4) Find the point on this line 51% of its length from the right end. This is the plan view location of the overall CG.
That’s two thirds of our answer. We still need to find the height of the overall CG. This is the tricky part. The method usually described in chassis books involves elevating one end of the car, with the other end on scales, and noting the weight change at the scales. The distance of the CG above the unraised axle, the one on the scales, is given by: h = [(DW)(L)Ö(L2 – x2)] / (W)(x), where:
h = CG height above the axle on the scales, at static condition
W = total vehicle weight
DW = weight increase on the scales when opposite axle is raised
L = wheelbase length
x = height that axle not on scales is raised
Units of length for h, L, and x can be inches, feet, meters, or whatever, but must all match. Likewise, units of weight for W and DW must match.
One drawback to this method is that the overall CG of many race cars is not much above the axle lines, meaning that we are measuring a very small h. This means that accuracy becomes a problem. The smallest shift in fluids or other masses can noticeably affect the measurement, and the car may have a significantly different CG height if we drain all the oil and fuel than it has with a normal load of fluids. This may require a calculated correction. The end that’s raised has to be raised a significant distance, generally at least 3 feet, and must be supported with the wheels free-rolling on perfectly level surfaces. This requires special stands and the means to hoist one end of the car that far. The suspension should be immobilized at normal ride height. The car may be rather precariously balanced when raised, and in many cars ground clearance of the front and rear overhangs will limit how far we can lift either end, unless we support the lower end on pedestals too.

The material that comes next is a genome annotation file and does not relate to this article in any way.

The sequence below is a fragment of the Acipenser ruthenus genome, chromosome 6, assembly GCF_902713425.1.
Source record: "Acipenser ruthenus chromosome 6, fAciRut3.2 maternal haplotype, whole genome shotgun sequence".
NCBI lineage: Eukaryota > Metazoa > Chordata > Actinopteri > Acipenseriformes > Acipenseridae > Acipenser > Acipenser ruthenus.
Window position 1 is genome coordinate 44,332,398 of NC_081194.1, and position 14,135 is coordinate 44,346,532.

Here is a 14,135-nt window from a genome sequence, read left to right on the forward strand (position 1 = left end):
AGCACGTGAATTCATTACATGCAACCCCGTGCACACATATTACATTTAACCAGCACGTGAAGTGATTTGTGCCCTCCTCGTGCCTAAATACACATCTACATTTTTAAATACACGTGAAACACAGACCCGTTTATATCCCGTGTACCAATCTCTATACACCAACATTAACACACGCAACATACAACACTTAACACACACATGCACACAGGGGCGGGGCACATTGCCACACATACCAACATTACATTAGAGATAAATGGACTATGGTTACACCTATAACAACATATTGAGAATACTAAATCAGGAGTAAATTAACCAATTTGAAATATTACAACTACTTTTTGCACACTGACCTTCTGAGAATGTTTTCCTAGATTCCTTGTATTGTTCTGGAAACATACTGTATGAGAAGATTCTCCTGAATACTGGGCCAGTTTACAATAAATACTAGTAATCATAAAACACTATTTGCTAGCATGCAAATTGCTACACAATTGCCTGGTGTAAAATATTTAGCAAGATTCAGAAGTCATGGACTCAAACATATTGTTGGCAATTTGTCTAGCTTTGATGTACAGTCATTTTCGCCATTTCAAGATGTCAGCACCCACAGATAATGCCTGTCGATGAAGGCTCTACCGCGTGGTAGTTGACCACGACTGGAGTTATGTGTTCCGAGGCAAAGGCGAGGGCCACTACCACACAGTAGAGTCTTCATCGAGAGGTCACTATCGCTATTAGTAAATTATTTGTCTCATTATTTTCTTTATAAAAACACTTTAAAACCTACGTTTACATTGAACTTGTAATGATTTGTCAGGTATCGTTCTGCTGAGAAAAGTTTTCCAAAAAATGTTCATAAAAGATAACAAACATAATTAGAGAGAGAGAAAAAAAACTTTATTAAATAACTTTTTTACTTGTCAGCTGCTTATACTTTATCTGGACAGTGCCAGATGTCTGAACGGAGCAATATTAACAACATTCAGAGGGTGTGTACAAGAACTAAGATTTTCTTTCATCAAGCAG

A client of mine came up with an alternative method. It likewise requires immobilizing the suspension and draining the fuel and oil. He raises one side of the car, rather than one end. He has made large “shoes” of angle stock that cradle the two tires that remain on the ground. He uses a wrecking truck to lift the other side of the car. He raises it until the car balances on the edges of the “shoes”. He leaves the hoist attached, so the car can’t fall over, and gives the car just a little slack. He can then stand beside the car, move it gently by hand, and feel for the balance point. Once he finds the balance point, he measures the car’s tilt.
Once that point is found, he knows that the overall CG lies in the vertical plane passing through the “shoe” edges. This we might call the balance plane. When the car is sitting normally on its wheels, this plane assumes an angle from vertical equal to the tilt of the car when the balance plane was found. He knows the plan-view position of the CG from scaling the car during setup, as described above. So the CG lies on a vertical line that appears as a point in plan view. He just finds where the balance plane intersects that vertical line, and that’s the overall CG.
Once we have the overall CG location, we can calculate sprung mass CG if we have weights and estimated CG heights for the unsprung masses. For cars with independent suspension all around, the sprung mass CG will be at approximately the same lateral and longitudinal position as the overall CG, and a little higher. For cars with live rear axles, the sprung mass CG will be a bit forward of the overall CG, and a little higher.
If all this seems intimidating, be aware that you can do calculation exercises, and learn a lot about vehicle dynamics, using assumed values for the CG locations. You can also determine the longitudinal and transverse location of the overall CG by measurement, and assume only the height. For your RX-7, assumed heights of 16 inches for the overall CG, 17.5 inches for the sprung mass CG, and tire loaded radius for the front and rear unsprung mass CG’s are probably pretty realistic.
As a general rule, to re-balance the cornering of a car that has received a larger engine, you need to lighten whatever you can in the front, move whatever you can to the rear, increase the share of the roll resistance at the rear, and adjust the brake bias for more front.